• What was the most difficult time of your life? How did you overcome it?
  • What motivates you?
  • What are your interests?
  • What do you think about team work? Are you a team player?
  • How would you handle a tough boss whom you think is being unreasonable?
  • Why did you apply for this job and specifically at our company?
  • Can you give me an example of your multi-tasking ability?
  • Can you handle pressure at work? How do you deal with it?
  • Do you prefer working independently or do you require constant supervision?
  • Can you write non-scientific documents as well?
  • What do you expect to gain from this job?
  • What’s your philosophy towards work?
  • What irritates you about co-employees?

 

Media Contacts is one of the best media recruitment agencies in the UK and have a dedicated team specialising in healthcare communications positions. Should you require assistance with your job search or if you are looking to hire your next medical writer, our experienced and friendly consultants can help! Contact us on 0207 359 8244 or email [email protected]

The Rewarding World of Medical Writing Jobs

The world of medical writer jobs is rewarding in terms of salary, opportunity and personal development.

 

The medical writing industry is experiencing rapid growth and offers excellent medical writing jobs for those with the right skills and desire to succeed.

 

What Does The Job Involve?

 

When you become a medical writer you could be working on a complex piece of new research transcriptions one minute, writing medical training materials for pharmaceutical businesses the next then writing patient materials and conference reports the following week. The industry is diverse and interesting and offers great opportunities for those with a medical background and the ability to write good copy. There are also excellent opportunities for progression within the field, particularly if you can get noticed for your high-quality work and ability to deliver on time.

 

Good Earning Potential

 

Jobs for medical writers often pay good salaries because of the skills and expertise required to carry out the job to a high standard, and because of the experience that the writer needs to have gained in the medical world beforehand. Medical communications agencies naturally pay more in London and the South because of the increased cost of living, but there are also some well-paid home-working and flexible-location roles, as well as freelance and contract opportunities. This makes the field very attractive to those looking to write part-time or around other commitments.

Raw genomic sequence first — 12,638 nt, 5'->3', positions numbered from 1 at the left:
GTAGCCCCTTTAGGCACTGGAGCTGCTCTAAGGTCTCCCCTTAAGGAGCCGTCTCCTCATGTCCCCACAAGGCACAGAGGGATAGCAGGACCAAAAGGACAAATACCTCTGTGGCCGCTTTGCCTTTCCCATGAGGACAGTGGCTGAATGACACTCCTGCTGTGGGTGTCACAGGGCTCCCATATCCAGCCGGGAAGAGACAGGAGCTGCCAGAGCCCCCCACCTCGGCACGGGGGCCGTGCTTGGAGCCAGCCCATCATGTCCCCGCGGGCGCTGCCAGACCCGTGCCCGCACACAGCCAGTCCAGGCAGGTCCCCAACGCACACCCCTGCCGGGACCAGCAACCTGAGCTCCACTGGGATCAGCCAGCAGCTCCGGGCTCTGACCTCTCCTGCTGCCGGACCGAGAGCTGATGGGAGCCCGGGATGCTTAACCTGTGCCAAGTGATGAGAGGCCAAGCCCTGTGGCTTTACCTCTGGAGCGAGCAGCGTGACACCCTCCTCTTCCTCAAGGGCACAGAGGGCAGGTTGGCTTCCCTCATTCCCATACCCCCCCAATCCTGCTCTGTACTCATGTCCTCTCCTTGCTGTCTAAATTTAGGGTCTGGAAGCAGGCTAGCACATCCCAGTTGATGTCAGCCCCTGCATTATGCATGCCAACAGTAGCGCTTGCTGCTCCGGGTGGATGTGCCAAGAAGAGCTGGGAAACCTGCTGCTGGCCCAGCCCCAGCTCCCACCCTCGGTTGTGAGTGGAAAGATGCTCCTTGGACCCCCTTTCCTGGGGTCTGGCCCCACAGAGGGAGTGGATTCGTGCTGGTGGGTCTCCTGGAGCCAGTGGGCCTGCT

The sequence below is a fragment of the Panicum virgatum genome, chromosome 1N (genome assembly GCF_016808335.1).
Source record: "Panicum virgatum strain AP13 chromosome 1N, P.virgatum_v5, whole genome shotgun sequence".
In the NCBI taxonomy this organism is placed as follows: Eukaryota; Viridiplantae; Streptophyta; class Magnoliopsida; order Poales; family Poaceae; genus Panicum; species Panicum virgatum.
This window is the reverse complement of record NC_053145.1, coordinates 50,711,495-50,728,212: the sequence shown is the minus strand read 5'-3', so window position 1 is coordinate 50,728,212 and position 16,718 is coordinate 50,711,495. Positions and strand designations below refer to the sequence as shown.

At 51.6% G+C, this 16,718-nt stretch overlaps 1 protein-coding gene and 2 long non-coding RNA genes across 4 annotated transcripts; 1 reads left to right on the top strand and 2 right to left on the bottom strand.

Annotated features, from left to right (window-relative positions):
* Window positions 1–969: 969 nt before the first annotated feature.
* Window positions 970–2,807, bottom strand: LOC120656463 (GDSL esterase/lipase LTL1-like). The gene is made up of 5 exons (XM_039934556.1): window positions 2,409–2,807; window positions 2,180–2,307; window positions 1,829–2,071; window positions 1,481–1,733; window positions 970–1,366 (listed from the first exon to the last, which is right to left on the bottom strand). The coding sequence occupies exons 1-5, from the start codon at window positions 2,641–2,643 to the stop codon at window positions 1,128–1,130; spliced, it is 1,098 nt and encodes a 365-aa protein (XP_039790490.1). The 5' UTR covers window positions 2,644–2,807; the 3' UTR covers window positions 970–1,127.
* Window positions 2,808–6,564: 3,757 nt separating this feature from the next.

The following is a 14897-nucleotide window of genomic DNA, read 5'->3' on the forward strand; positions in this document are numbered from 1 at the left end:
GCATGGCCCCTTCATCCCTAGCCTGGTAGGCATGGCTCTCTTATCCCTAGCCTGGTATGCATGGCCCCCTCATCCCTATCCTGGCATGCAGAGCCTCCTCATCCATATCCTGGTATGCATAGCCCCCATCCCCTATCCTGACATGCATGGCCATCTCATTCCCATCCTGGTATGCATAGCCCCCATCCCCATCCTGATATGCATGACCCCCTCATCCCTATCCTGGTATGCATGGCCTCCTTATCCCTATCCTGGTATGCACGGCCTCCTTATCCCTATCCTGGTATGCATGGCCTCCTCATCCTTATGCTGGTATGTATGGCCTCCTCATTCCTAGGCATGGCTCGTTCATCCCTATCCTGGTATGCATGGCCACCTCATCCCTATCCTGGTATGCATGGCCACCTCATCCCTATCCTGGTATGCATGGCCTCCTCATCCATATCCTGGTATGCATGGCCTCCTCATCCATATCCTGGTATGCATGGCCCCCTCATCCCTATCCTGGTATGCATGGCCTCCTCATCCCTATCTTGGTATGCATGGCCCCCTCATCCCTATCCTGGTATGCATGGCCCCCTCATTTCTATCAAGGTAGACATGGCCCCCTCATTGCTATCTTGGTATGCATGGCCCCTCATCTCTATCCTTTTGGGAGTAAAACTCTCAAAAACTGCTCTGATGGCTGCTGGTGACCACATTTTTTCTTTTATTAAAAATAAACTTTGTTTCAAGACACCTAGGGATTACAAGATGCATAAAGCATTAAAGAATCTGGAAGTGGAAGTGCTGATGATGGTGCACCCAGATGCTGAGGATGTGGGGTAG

The Skills Needed

 

Primarily, you need to be an excellent writer with a background in the medical/pharmaceutical world. Some positions will require higher qualifications such as a doctorate in the relevant field, but the vast majority will simply require experience in medicine, as well as certain other qualifications. Generally, employers will require broad knowledge of typical scientific terms and jargon. Prior writing experience and a medical communications agency background are often preferred, whereas other employers are open to in-house pharma experience. Obviously attention to detail is essential, as is the ability to be a self-starter, work to deadlines and write compelling copy for a range of different audiences.

 

Entry Routes

The best way to find a good medical writer job is via a specialist recruitment agency in the field. The medical writing industry is diverse and fascinating. Your recruiter can assess your experience and skills and advise on the typical positions that could provide a good fit. Make sure you have a CV and a good covering letter ready. Most medical writer jobs will also require examples of your previous work, so a portfolio of your strongest pieces can also be an asset to securing the position you want.

Feel free to contact us if you need more information.